Research on how the brain works also explains what happens when we encounter something that sets off our machinery and gets us activated so that we go into full battle alert, defending ourselves and/or attacking others. This research explains why, even after we’ve started becoming more mindful, we’re bound to become activated from time to time and how to use parenting ourselves to calm ourselves down.
It’s often a highly dramatic state when we’re activated, but although we feel very intensely, the emotions we’re experiencing so intensely are emotions that are catalyzed by our default programming. In this state, our machinery immediately goes to our Organizing Principles—those old beliefs about ourselves, the world, and our place in it. This process of past-based thinking has the effect of causing our future to look just like our past.
The verb activated describes exactly what happens in the brain at such moments. As you know, the amygdala is the part of the brain related to emotion, fear, memory, and aggression, and it responds to what we perceive as threats. According to pediatric neurologist Andrew Curran, research on the brain has demonstrated that the physiological process that occurs when we get activated is that the amygdala receives input via neurochemicals from a system of nerve cells called the reticular activating system (RAS), which goes up through our brain from our spinal cord and governs our state of arousal ranging from sleeping to being highly activated. Simultaneously, the amygdala also responds to our body’s release of adrenaline, a stress hormone that stimulates our “fight or flight” response and other emotions catalyzed by situations we perceive as threats. “The more excited you are, the more aroused your RAS is, and the higher the level of excitation of your amygdala,” Curran explains. “In this state there is often very little conscious mind being used.”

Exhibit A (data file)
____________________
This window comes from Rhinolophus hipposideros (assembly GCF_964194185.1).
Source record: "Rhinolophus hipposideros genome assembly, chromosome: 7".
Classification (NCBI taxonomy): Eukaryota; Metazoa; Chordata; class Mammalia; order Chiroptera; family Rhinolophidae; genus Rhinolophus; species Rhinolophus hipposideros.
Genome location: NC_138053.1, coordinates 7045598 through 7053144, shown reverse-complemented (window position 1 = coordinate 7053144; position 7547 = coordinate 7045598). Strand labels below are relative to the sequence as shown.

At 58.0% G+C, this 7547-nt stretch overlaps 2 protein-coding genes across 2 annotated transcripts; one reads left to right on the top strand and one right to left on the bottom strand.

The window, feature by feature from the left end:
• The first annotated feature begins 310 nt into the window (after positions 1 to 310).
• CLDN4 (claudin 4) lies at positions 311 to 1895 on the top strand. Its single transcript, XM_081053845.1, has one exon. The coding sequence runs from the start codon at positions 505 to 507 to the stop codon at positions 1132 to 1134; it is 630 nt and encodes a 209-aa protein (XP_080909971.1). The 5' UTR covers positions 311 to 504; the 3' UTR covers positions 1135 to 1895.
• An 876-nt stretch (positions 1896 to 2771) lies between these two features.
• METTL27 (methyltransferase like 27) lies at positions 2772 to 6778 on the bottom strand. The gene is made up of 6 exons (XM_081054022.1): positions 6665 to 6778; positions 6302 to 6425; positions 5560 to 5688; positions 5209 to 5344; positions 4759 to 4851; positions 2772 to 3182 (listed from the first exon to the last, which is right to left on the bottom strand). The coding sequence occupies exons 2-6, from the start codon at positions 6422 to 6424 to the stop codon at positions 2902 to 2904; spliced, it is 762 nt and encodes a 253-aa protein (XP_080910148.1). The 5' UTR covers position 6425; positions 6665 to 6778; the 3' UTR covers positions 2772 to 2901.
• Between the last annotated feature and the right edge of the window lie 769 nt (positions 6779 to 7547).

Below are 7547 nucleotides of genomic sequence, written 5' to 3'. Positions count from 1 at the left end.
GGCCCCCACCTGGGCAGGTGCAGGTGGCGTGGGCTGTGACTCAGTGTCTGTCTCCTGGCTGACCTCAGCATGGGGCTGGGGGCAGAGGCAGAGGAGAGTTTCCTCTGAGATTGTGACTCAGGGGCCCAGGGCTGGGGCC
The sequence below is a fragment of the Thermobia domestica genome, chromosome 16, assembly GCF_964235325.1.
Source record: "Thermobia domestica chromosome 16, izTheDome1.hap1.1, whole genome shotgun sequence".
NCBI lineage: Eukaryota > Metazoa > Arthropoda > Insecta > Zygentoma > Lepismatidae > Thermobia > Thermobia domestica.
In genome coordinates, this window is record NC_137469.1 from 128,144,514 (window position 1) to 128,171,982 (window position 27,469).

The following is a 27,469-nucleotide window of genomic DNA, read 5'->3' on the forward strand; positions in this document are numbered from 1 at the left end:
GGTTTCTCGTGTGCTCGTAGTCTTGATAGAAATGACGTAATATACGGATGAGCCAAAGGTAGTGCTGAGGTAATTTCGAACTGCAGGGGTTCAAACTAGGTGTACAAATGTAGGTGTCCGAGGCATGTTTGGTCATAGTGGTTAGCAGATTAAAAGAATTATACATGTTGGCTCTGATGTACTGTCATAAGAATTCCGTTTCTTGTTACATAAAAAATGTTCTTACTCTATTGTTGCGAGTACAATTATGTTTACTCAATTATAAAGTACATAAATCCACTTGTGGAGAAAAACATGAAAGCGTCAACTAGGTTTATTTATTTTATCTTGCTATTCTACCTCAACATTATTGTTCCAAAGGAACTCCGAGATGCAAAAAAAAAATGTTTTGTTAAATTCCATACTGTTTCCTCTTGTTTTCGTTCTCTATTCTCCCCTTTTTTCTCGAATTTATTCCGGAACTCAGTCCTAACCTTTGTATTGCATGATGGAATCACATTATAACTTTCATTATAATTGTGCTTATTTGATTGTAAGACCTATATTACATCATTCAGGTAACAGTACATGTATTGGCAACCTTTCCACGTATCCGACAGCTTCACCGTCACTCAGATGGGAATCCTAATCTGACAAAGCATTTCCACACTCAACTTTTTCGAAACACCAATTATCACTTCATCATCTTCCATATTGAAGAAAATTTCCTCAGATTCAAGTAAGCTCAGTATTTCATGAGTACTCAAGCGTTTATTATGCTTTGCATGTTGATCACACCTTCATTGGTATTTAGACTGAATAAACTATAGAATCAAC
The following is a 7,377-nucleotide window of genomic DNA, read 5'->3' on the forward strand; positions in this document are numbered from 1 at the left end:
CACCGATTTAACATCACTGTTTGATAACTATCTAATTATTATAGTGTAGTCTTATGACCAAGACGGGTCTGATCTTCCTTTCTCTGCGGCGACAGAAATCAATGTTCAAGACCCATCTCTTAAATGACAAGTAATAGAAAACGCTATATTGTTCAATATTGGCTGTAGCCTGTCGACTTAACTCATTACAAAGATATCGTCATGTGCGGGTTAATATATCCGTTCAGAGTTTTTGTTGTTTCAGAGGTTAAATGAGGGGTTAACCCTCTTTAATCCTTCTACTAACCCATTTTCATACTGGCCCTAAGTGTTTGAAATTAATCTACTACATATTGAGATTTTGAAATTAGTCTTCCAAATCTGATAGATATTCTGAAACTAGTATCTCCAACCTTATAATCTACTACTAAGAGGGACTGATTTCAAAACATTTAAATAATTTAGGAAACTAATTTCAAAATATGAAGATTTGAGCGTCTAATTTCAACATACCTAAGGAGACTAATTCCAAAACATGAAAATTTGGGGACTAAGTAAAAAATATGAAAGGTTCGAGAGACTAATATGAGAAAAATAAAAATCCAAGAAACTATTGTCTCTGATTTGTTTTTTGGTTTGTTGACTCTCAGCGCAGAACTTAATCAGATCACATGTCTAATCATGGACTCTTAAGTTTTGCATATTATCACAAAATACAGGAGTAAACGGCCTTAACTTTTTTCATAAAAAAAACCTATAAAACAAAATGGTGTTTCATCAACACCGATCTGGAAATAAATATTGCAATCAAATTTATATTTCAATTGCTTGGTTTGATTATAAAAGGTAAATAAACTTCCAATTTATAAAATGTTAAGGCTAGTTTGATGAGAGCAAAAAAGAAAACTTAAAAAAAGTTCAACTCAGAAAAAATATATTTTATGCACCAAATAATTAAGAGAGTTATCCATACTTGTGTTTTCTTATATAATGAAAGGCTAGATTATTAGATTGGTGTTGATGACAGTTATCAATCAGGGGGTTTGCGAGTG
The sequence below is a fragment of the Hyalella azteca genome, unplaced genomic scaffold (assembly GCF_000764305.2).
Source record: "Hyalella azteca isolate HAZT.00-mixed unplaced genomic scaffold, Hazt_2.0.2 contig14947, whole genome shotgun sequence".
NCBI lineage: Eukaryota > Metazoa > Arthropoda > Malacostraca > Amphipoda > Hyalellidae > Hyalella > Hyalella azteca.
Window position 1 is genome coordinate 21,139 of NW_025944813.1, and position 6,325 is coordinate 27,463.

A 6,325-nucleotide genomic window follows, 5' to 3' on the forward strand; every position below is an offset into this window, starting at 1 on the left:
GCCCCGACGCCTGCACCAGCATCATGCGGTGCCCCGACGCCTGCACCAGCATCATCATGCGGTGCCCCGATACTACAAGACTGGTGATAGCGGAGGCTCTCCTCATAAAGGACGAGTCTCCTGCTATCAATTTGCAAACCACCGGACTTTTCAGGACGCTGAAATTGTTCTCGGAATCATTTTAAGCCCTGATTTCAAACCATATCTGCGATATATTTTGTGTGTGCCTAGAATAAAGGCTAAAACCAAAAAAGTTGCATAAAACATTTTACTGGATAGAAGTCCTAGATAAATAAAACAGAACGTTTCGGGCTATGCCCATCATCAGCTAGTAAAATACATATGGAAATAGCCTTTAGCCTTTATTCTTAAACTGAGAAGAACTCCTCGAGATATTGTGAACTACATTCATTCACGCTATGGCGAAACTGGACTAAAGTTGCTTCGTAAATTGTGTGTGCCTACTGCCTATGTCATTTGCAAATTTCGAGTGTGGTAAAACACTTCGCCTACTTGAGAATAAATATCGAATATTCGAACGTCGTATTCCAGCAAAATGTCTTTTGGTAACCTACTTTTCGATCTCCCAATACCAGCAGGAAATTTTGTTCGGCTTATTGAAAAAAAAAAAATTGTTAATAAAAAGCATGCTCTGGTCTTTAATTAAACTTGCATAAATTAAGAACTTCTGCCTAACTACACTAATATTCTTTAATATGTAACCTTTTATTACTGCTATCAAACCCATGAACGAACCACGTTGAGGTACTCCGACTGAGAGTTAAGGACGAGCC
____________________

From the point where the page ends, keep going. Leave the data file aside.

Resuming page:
This information has helped me understand why, even after years of work to transform myself, there are times when I still continue to act mindlessly when I become activated. I may become so activated—so un-present, so not-in-the-moment—that I can’t hear what another person is really saying. Instead, I hear only what my “listening” tells me he or she is saying, based on my programmed beliefs about what I expect to hear.
Curran explains that the neurochemistry of the amygdala’s activation is the basis behind the strategy of “Time Out” with children, calming them down before talking to them about changing their behavior. This same neurochemistry, and consequently, the same strategy, applies to us as adults. “Going toe-to-toe with any individual who has already lost it is only going to wind the situation up further,” comments Curran. “Back off, take your time, and calmly contain the situation. Then you may start to get some results.”
An excerpt from my recent book, Your Mind Is What Your Brain Does for a Living, now available at Amazon.
- 1 Jan, 2015
- Posted by Steve Fogel
- 0 Comments